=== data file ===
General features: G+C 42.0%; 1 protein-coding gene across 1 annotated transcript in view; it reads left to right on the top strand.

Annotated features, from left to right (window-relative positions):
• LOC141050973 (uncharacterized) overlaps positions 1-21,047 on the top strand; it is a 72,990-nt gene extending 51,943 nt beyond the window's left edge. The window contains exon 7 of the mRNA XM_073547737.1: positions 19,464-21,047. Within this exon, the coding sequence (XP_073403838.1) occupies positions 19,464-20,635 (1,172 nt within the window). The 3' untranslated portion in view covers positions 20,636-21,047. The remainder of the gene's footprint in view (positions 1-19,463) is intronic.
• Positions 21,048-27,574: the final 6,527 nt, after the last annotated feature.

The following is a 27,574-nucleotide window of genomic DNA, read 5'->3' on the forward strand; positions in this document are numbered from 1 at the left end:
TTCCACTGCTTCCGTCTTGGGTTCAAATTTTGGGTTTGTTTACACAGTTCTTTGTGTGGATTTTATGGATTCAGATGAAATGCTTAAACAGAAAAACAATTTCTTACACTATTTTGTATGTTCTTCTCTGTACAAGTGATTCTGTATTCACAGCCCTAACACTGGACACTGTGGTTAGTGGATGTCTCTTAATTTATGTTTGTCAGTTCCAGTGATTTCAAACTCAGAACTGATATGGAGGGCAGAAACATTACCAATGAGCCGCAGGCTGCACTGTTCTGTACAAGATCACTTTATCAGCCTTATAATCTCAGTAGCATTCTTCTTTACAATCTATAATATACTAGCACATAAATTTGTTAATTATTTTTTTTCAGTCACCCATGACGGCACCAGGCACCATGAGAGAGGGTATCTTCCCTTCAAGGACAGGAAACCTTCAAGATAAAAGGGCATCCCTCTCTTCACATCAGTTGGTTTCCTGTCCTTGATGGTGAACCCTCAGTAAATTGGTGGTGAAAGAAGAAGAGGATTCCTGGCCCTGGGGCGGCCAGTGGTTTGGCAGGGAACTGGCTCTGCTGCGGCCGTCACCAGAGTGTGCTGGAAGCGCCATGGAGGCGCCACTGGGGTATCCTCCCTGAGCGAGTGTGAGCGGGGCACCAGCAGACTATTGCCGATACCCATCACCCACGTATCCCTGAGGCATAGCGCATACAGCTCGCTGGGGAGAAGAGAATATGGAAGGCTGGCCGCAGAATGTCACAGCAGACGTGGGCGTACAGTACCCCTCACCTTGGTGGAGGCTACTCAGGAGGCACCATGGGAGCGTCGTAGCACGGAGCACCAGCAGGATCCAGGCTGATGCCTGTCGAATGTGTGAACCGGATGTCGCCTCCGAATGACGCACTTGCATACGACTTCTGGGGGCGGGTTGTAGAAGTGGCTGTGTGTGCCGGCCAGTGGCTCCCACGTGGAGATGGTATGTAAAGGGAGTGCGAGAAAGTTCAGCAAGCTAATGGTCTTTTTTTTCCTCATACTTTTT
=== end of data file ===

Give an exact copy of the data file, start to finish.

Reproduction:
General features: G+C 42.0%; 1 protein-coding gene across 1 annotated transcript in view; it reads left to right on the top strand.

Annotated features, from left to right (window-relative positions):
• LOC141050973 (uncharacterized) overlaps positions 1-21,047 on the top strand; it is a 72,990-nt gene extending 51,943 nt beyond the window's left edge. The window contains exon 7 of the mRNA XM_073547737.1: positions 19,464-21,047. Within this exon, the coding sequence (XP_073403838.1) occupies positions 19,464-20,635 (1,172 nt within the window). The 3' untranslated portion in view covers positions 20,636-21,047. The remainder of the gene's footprint in view (positions 1-19,463) is intronic.
• Positions 21,048-27,574: the final 6,527 nt, after the last annotated feature.

The following is a 27,574-nucleotide window of genomic DNA, read 5'->3' on the forward strand; positions in this document are numbered from 1 at the left end:
TTCCACTGCTTCCGTCTTGGGTTCAAATTTTGGGTTTGTTTACACAGTTCTTTGTGTGGATTTTATGGATTCAGATGAAATGCTTAAACAGAAAAACAATTTCTTACACTATTTTGTATGTTCTTCTCTGTACAAGTGATTCTGTATTCACAGCCCTAACACTGGACACTGTGGTTAGTGGATGTCTCTTAATTTATGTTTGTCAGTTCCAGTGATTTCAAACTCAGAACTGATATGGAGGGCAGAAACATTACCAATGAGCCGCAGGCTGCACTGTTCTGTACAAGATCACTTTATCAGCCTTATAATCTCAGTAGCATTCTTCTTTACAATCTATAATATACTAGCACATAAATTTGTTAATTATTTTTTTTCAGTCACCCATGACGGCACCAGGCACCATGAGAGAGGGTATCTTCCCTTCAAGGACAGGAAACCTTCAAGATAAAAGGGCATCCCTCTCTTCACATCAGTTGGTTTCCTGTCCTTGATGGTGAACCCTCAGTAAATTGGTGGTGAAAGAAGAAGAGGATTCCTGGCCCTGGGGCGGCCAGTGGTTTGGCAGGGAACTGGCTCTGCTGCGGCCGTCACCAGAGTGTGCTGGAAGCGCCATGGAGGCGCCACTGGGGTATCCTCCCTGAGCGAGTGTGAGCGGGGCACCAGCAGACTATTGCCGATACCCATCACCCACGTATCCCTGAGGCATAGCGCATACAGCTCGCTGGGGAGAAGAGAATATGGAAGGCTGGCCGCAGAATGTCACAGCAGACGTGGGCGTACAGTACCCCTCACCTTGGTGGAGGCTACTCAGGAGGCACCATGGGAGCGTCGTAGCACGGAGCACCAGCAGGATCCAGGCTGATGCCTGTCGAATGTGTGAACCGGATGTCGCCTCCGAATGACGCACTTGCATACGACTTCTGGGGGCGGGTTGTAGAAGTGGCTGTGTGTGCCGGCCAGTGGCTCCCACGTGGAGATGGTATGTAAAGGGAGTGCGAGAAAGTTCAGCAAGCTAATGGTCTTTTTTTTCCTCATACTTTTT